Having considered the panel discussions and the written comments, the FTC staff believes thatguidance on scientifically infeasible claims for nonprescription weight-loss products could be usefulto the industry, the media, and consumers. Industry members can incorporate information from theguidance into new or existing self-regulatory codes that can aid them in preparing truthful ads. Mediaoutlets can compare ads they receive with the guidance and reject patently false ads before they reachthe consumer. And, consumers can use the guidance in evaluating which weight-loss products theyshould avoid. Accordingly, the staff recommends publication of guidance that specifically identifiesthose weight loss claims that are not feasible based on current scientific knowledge.At the same time, the staff will continue its other efforts to stop false and deceptive weight-lossadvertising by: encouraging the media to implement viable media clearance standards and encouraginglegitimate advertisers and their representatives to support this program; working with interestedpublic and private entities to develop self-regulatory weight-loss advertising guidelines; supportingthe development of effective industry self-regulatory programs; and working with private sectororganizations to develop effective consumer education. In addition, the staff will recommend tothe Commission that it bring enforcement actions against companies that use scientifically infeasibleclaims to promote weight-loss products. In any enforcement action, the Commission retains theburden of proving that the claims are false, deceptive, or unsubstantiated.Finally, the FTC staff will continue to monitor weight-loss advertising over the course of thenext year to measure improvement. Based on the results of continued monitoring, the staff will makefurther recommendations as are necessary and appropriate.iii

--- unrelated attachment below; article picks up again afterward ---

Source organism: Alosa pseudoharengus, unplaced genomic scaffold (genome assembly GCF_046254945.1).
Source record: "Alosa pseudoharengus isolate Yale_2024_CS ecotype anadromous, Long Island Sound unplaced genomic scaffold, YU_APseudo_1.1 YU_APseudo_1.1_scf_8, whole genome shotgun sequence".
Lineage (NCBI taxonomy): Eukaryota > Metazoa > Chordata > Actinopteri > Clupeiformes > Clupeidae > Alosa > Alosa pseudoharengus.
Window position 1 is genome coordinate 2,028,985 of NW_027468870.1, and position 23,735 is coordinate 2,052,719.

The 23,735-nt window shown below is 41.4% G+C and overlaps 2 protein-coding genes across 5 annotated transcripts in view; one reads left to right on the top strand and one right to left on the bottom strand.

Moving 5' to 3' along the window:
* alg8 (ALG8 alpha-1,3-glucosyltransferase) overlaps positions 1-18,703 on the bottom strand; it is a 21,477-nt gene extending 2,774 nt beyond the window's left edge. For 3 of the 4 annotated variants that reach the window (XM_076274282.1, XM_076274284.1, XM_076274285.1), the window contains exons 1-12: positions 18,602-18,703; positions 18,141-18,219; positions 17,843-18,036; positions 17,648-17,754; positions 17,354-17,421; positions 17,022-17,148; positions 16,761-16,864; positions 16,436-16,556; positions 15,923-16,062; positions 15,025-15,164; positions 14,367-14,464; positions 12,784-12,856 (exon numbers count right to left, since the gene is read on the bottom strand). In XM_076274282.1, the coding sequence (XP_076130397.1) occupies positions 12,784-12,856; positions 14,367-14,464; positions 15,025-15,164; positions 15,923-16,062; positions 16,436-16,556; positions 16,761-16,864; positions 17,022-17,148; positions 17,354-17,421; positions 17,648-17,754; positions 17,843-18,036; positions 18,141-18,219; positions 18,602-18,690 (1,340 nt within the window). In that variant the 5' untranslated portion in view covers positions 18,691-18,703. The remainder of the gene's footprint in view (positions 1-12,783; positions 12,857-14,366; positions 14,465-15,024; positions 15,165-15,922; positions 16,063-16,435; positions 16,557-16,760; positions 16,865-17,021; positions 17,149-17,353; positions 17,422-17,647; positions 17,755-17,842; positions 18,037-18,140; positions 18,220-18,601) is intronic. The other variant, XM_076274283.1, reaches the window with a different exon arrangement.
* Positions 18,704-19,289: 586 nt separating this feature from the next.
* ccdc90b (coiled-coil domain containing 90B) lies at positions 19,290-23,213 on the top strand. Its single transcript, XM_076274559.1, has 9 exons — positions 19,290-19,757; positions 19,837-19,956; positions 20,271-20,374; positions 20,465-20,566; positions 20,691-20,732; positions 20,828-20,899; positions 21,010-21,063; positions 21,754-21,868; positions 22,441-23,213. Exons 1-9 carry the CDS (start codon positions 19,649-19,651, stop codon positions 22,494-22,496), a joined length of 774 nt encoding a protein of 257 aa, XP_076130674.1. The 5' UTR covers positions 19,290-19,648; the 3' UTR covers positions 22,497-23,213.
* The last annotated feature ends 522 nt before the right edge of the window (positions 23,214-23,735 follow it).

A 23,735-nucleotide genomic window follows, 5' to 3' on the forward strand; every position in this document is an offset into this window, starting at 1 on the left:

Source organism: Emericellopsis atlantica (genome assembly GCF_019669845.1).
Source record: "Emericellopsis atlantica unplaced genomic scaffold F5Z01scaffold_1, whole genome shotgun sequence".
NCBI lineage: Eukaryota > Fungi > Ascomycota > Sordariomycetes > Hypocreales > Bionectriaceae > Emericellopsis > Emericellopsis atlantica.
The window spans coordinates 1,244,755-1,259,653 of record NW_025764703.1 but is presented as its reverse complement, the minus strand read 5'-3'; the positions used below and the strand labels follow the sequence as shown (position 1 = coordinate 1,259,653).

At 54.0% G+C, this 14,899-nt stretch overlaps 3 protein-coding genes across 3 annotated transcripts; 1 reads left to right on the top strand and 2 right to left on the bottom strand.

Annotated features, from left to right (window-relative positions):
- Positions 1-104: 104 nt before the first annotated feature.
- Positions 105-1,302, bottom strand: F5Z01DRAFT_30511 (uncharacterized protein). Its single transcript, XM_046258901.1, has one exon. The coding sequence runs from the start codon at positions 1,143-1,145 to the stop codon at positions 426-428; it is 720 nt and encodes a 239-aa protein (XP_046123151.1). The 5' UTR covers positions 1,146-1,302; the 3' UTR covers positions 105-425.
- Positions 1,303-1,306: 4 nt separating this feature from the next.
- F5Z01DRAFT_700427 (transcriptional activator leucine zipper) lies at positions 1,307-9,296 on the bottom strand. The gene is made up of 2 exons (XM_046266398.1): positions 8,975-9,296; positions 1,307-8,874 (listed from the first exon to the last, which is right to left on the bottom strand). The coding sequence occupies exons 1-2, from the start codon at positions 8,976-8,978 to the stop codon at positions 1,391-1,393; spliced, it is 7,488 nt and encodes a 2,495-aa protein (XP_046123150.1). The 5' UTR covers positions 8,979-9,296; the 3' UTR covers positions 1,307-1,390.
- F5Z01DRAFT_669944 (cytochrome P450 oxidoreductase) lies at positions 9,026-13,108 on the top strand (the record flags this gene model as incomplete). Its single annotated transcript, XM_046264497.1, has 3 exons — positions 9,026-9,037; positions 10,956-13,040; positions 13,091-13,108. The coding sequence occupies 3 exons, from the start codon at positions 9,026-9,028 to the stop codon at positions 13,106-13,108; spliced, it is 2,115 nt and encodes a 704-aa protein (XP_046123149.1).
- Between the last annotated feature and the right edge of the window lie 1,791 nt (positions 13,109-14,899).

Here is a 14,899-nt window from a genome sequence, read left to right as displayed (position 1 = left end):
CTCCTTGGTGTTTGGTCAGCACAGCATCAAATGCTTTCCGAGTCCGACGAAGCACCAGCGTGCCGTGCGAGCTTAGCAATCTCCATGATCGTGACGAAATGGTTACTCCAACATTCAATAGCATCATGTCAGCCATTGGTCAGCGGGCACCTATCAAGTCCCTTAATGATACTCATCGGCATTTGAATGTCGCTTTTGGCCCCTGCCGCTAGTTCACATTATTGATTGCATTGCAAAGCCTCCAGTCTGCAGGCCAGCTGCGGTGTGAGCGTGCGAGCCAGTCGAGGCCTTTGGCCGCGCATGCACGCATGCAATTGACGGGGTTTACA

I. BackgroundSix out of every 10 Americans are overweight or obese.1 The estimated cost of obesity exceeds 100 billion per year.2 Not surprisingly, at the same time, millions of Americans are trying to loseweight.3 The marketplace has responded with a proliferating array of products and services, manypromising miraculous, quick-fix remedies.4 Tens of millions of consumers have turned to over-thecounter remedies, spending billions of dollars on products and services that purport to promote weightloss.5To document more systematically the extent of false and deceptive weight-loss advertising, theFTC staff, with the assistance of the Partnership for Healthy Weight Management,6 collected andanalyzed a nonrandom sample of 300 advertisements, mostly disseminated during the first half of2001, from broadcast and cable television, infomercials, radio, magazines, newspapers, supermarkettabloids, direct mail, unsolicited commercial e-mail (spam), and Internet websites. In addition,to evaluate how weight-loss advertising has changed over the past decade, the staff compared adsdisseminated in 1992 in eight national magazines with ads appearing in 2001 in the same publications.7The results were released in September 2002, in a report entitled Weight-Loss Advertising:An Analysis of Current Trends. The report concluded that the use of false or misleading claims inweight-loss advertising was widespread. Nearly 40% of the 300 ads made at least one representationthat almost certainly was false. An additional 15% of the ads made at least one representation thatwas very likely to be false or, at the very least, to lack adequate substantiation.8 The report furthernoted that the incidence of false weight-loss product advertising appeared to have increased overthe last decade, despite an unprecedented level of law enforcement.9 Concurrent with the release ofthe report, the FTC announced that it would host a workshop to consider additional or alternativeapproaches to combat false and deceptive weight-loss product advertising.10The workshop was held on November 19, 2002.11 It consisted of three panels designed toconsider the scientific feasibility of certain claims made for weight-loss products (the “sciencepanel”) and to explore ways that members of the weight-loss industry and the media can contribute tocurtailing weight-loss fraud (the “industry” and “media” panels).The science panel was comprised of researchers, academics, and medical professionals from thegovernment, academia, and private industry. Each panel member evaluated the claims and opinedon whether they are scientifically feasible given the current state of knowledge and technology. Theindustry panel included representatives from the weight-loss industry, such as companies that sell1